We’ve read about these type of “guides” in the old medina. Gregarious, and seemingly helpful young men who generously offer their time to show you around the maze-like old city. They are “students” who want to “practice English.” They ask you where you’re from, whether you like Obama (if you’re American, at least), and if it’s your first time to Morocco. They explain that maps won’t work in the medina and you will inevitably get lost. They offer to show you the way, and then they take off, walking at a brisk pace through the incomprehensibly difficult streets and passageways, turning back every few minutes to make sure you’re following along. When you’ve reached your destination, they request something in exchange. If you tell them no, they shout expletives and call you a terrible person.
And this is exactly how it happens to us. Within our first day, we’re approached three times. First, we’re promised a “festival” before being led to a leather shop that is next to the famous tannery. We walk past huge piles of bloody animal skins, many with hooves or other body parts still intact. The stench is terrible and after we decline to buy anything and turn around, the owner demands compensation for the “tour” of his shop (that we walked in and out of). A few hours later, we’re approached by a “student” who we kindly request to “leave us alone, please.” After dinner, while we’re attempting to navigate in the general direction of our riad, a third man approaches us and tells us that we can’t go through the market because the gates are closed at 8pm (not true, we later learn). We explain many times that we don’t need help and can make it home ourselves, to which the replies, “maps don’t work” and “you will get lost,” as he walks beside us. When we directly tell him that we don’t need help, he tells us “don’t worry,” and that we look "like Japanese," who he tells us are also “paranoid people.” We make it a bit further and again ask him to leave us alone. Finally stopping, he says “something for me?” When we decline, he launches insults at us, following for another ten minutes yelling that we’re stupid and bad people. Let’s just say he’s no longer offering the initial “ahlan wa sahlan” (welcome) to Morocco.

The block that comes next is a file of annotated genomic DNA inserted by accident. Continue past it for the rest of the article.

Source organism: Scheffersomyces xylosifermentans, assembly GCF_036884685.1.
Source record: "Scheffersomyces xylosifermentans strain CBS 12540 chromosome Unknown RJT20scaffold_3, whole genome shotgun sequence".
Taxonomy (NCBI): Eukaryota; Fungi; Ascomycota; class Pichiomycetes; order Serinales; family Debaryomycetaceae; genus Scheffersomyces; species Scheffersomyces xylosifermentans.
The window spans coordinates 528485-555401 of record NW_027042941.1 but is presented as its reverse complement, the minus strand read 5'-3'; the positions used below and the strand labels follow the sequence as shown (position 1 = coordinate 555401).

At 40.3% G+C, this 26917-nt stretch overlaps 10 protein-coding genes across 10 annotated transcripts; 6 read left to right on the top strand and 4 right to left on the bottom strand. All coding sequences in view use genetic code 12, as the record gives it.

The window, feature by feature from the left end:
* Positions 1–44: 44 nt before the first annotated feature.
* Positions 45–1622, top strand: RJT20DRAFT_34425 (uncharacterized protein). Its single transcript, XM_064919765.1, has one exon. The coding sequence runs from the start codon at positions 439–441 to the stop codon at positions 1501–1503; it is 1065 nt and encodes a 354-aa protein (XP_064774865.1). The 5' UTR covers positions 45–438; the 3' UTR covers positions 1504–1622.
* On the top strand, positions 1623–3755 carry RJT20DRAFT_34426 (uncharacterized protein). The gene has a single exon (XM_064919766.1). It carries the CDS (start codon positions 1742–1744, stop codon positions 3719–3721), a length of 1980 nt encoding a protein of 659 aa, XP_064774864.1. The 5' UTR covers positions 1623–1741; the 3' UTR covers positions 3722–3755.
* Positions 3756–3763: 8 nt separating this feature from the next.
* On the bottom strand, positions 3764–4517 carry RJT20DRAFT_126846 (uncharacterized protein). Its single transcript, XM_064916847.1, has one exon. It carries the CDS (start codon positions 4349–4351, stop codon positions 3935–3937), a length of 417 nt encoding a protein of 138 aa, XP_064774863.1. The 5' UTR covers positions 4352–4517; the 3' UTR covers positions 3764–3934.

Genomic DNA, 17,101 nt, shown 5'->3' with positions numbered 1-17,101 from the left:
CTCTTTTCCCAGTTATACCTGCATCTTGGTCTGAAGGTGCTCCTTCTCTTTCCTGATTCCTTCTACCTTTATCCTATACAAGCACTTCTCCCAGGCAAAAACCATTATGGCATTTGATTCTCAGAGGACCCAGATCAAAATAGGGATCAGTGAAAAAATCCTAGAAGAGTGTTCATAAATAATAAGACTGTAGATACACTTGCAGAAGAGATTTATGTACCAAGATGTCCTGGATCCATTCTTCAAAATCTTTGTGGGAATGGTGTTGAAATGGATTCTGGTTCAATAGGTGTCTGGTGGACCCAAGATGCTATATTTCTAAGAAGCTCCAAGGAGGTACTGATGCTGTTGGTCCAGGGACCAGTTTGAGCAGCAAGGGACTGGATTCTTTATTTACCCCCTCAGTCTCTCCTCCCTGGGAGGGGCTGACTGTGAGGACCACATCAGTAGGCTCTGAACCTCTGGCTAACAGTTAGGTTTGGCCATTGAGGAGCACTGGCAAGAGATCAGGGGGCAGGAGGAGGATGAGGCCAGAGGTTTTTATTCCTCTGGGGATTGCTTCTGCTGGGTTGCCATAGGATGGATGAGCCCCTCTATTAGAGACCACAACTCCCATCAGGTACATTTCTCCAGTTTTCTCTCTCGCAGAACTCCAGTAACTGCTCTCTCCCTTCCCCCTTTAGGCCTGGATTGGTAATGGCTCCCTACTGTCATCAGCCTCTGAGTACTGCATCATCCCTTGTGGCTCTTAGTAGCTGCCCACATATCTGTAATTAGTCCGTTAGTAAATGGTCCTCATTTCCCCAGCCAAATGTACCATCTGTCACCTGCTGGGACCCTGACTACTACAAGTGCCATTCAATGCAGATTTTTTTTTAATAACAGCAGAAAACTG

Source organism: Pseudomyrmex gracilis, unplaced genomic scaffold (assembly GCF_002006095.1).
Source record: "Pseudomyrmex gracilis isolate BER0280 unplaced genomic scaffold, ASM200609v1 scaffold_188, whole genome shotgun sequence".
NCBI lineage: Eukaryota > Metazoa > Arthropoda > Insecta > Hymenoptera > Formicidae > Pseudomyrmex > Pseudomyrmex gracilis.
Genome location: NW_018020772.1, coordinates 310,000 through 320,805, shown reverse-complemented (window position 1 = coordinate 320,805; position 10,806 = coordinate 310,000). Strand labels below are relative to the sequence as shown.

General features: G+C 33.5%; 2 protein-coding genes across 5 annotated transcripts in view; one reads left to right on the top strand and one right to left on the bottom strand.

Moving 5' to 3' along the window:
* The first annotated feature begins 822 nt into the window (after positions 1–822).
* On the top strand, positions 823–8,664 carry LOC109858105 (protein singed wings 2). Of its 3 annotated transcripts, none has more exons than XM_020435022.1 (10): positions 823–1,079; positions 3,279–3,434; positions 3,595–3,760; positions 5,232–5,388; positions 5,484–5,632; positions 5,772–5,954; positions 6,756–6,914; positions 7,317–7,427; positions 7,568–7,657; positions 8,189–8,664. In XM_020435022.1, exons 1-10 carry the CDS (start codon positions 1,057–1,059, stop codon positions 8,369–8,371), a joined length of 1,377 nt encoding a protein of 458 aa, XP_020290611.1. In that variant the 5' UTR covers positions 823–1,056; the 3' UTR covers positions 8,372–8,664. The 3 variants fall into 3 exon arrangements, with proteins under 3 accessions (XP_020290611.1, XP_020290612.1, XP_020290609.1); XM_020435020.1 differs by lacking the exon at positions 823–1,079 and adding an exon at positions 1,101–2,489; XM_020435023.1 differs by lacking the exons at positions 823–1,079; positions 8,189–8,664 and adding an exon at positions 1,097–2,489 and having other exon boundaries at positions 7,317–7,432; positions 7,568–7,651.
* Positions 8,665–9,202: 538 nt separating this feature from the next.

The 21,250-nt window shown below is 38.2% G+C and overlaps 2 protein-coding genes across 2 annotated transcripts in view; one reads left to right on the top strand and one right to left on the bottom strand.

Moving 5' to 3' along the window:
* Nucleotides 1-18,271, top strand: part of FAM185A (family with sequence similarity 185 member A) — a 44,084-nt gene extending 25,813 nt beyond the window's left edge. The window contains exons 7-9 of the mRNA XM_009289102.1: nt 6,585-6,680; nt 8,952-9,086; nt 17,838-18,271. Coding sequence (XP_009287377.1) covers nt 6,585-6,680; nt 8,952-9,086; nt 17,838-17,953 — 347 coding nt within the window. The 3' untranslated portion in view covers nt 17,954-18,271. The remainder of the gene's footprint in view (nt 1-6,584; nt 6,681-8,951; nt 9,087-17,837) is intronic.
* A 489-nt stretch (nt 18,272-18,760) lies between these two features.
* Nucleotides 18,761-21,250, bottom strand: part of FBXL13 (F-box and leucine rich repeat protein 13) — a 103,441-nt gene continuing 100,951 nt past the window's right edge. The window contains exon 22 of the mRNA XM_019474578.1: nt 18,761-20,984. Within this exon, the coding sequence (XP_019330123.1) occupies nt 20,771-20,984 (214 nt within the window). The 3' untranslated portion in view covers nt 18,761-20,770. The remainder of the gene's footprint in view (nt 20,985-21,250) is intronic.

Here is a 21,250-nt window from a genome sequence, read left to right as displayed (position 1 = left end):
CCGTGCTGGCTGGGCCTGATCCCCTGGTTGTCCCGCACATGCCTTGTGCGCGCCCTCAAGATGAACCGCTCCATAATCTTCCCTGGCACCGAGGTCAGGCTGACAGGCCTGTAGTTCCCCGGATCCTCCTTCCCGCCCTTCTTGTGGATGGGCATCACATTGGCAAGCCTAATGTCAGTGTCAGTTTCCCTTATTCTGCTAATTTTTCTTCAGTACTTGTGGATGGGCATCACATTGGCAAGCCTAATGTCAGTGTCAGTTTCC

It’s an eye-opening first day and we start to understand why the few tourists in Fes are walking quietly with a small group behind a (legitimate) hired guide. But within a few days, the medina starts to grow on us. Meeting the challenge of navigating the confusing streets is strangely gratifying and we get better at ignoring the constant offers for help. It’s still foreign and chaotic, but with a little time, feels a lot less intimidating. We visit Bab Boujloud (the blue gate), the Kairaouine Mosque (which, as non-Muslims, we cannot enter) and do a little shopping (negotiating/haggling, aka self-inflicted torture). We walk past the butcher, dodging the camel head hanging in the window, drink a boatload of peppermint tea and eat some delicious Moroccan food (skipping the camel meat). We don’t drink alcohol, mainly because it’s nowhere to be found. And we take the time to appreciate the vast differences in nearly everything. There’s absolutely no question that Fes is leaving an indelible mark on us, and on our travels. As we pack our bags to move on, we agree that Fes and the medina are an experience we would never take back... but also one we probably wouldn’t choose to have again.